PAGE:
Changes in USPTO practice will have significant impact on matter considered patent eligible

The patentability of genes and methods of medical treatment in Australia has garnered much attention of late. As detailed in recent posts, Australian Courts have confirmed the patentability of isolated gene sequences per se and methods of medical treatment.

In contrast, recent US Supreme Court decisions have placed significant roadblocks against patenting isolated gene sequences [PDF, 150KB] per se and diagnostic methods [PDF, 152KB]. However, of concern to the biotechnology and pharmaceutical industries has been the extent to which these decisions would create precedents for determining the patentability of other naturally occurring products and methods of treatment.

Guidance Memoranda

On 13 June 2013, the same day that the US Supreme Court issued its decision concerning the patentability (or lack thereof) of isolated gene sequences per se, the USPTO issued a brief Memorandum [PDF, 53KB] providing guidance to US patent examiners. The memorandum stated that, from that point forward:

  • naturally occurring nucleic acids were not to be considered patent eligible merely because they have been isolated,
  • examiners should reject product claims drawn solely to naturally occurring nucleic acids or fragments thereof, whether isolated or not, as being ineligible subject matter, and
  • claims clearly limited to non-naturally-occurring nucleic acids, such as a cDNA or a nucleic acid in which the order of the naturally occurring nucleotides has been altered (eg. a man-made variant sequence), remained eligible.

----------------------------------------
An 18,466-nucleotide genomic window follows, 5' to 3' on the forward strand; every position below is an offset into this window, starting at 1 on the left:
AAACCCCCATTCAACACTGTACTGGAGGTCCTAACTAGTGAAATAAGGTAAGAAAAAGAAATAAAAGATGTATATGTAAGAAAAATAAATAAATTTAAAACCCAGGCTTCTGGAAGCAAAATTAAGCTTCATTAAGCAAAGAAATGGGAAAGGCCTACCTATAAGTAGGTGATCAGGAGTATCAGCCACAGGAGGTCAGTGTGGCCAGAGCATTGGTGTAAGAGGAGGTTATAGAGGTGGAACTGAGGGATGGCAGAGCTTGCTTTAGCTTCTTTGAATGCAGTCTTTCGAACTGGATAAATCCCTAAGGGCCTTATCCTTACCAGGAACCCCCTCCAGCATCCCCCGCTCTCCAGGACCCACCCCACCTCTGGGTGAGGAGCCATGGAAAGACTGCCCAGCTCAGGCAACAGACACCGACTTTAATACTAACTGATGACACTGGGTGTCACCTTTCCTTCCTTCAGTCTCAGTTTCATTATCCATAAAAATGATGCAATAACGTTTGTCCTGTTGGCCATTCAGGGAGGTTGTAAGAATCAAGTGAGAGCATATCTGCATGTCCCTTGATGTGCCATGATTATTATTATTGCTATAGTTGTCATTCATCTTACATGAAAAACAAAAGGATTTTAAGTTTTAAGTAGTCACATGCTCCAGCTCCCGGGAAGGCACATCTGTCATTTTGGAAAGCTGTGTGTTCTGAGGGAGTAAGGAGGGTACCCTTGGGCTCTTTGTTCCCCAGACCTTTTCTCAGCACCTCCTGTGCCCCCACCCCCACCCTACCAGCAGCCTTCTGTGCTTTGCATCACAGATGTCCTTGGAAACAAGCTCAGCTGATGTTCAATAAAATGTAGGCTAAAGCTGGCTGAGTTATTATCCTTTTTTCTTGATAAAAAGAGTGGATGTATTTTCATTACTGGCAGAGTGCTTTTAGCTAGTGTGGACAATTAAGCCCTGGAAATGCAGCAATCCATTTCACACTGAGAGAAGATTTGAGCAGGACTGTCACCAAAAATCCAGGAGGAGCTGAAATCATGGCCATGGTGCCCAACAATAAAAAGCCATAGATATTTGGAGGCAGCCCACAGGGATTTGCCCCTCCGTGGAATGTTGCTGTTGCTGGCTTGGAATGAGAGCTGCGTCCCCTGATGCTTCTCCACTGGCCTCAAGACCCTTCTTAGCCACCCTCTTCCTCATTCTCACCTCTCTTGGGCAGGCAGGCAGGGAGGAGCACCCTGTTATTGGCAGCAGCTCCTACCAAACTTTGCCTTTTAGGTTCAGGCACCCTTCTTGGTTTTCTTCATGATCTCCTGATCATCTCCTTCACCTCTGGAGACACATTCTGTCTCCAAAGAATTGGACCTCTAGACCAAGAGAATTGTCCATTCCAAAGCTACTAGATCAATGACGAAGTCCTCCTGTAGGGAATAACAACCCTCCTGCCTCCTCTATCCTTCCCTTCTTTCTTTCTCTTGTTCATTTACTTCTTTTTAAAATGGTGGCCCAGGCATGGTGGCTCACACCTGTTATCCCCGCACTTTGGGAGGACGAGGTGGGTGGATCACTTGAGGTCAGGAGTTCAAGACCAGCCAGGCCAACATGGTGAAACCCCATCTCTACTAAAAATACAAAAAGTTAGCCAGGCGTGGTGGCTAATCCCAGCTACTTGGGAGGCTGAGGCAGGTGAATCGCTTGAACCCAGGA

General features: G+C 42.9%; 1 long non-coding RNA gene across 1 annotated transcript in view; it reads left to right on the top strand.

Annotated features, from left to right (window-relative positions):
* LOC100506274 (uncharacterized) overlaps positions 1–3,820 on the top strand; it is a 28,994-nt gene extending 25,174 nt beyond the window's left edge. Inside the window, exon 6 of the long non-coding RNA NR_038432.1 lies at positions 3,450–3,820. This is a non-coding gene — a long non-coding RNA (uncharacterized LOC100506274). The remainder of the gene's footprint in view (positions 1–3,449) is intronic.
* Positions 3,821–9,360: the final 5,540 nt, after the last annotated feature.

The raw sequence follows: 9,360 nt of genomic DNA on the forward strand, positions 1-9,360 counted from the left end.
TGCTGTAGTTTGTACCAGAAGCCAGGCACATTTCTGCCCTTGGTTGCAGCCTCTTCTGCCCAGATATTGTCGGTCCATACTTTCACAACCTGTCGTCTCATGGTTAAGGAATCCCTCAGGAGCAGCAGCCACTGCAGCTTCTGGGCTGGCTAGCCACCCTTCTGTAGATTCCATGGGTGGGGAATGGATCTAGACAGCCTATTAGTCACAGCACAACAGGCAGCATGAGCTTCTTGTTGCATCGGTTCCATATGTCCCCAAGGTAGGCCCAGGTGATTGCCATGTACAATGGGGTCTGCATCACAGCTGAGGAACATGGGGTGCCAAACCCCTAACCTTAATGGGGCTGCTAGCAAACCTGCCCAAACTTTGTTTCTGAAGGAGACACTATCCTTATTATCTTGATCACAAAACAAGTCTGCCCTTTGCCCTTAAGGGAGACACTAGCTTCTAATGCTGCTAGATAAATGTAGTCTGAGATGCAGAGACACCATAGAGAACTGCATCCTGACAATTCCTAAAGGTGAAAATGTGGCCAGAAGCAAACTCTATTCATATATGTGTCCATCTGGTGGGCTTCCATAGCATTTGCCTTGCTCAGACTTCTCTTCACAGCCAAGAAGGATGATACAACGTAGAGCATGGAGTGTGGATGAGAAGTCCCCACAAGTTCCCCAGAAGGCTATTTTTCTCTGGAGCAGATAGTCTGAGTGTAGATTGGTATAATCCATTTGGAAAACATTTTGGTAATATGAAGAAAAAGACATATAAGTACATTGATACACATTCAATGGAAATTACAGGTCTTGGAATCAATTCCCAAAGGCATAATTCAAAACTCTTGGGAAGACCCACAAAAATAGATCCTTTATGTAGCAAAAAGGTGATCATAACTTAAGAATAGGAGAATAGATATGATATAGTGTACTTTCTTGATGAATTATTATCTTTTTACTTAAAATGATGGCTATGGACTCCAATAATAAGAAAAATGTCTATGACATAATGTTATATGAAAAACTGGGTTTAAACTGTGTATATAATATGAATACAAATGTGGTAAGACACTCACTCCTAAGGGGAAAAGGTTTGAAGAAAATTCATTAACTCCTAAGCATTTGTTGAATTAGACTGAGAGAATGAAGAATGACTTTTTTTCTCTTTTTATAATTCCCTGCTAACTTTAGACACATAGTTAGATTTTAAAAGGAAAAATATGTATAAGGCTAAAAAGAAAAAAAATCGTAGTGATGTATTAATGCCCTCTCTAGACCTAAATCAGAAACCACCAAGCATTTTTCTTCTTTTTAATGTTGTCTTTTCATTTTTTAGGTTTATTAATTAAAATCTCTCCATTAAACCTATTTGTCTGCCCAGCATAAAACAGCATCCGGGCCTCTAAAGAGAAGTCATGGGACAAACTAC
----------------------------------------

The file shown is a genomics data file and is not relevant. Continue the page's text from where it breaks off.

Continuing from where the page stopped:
The USPTO has now issued a new Guidance Memorandum [PDF, 198KB] and an associated ‘Quick Reference Sheet’ [PDF, 87KB] for US patent examiners which contain procedures for determining whether claims, including those directed to isolated genes and diagnostic methods, are patentable.

As can be seen from the title, ‘Guidance For Determining Subject Matter Eligibility Of Claims Reciting Or Involving Laws of Nature, Natural Phenomena, & Natural Products (Guidance)’, the concerns held by the biotechnology and pharmaceutical industries have perhaps been realised. That is, the USPTO, in view of the above Supreme Court decisions, is applying this decision to broadly determine the patentability of natural phenomena (encompassing diagnostic methods and methods of treatment), and natural products whether isolated or not.

As stated in the new memorandum (emphasis added):“In summary, all claims (i.e., machine, composition, manufacture and process claims) reciting or involving laws of nature/natural principles, natural phenomena, and/or natural products should be examined using the Guidance….The examination procedure set forth in the Guidance is effective today and supersedes the June 13, 2013 memorandum to the corps…”

Contents of the new Memorandum

In short, the memorandum is divided into four sections:

  1. Overall Process for Subject Matter Eligibility Is the claim directed to one of the four statutory categories of patent-eligible subject matter (ie. a process, machine, manufacture, or composition of matter)?
    • Does the claim recite or involve a judicial exception(s) to patent-eligible subject matter (ie. abstract ideas, laws of nature/natural principles, natural phenomena, natural products)?
    • Does the claim as a whole recite something “significantly different” than the judicial exception(s)?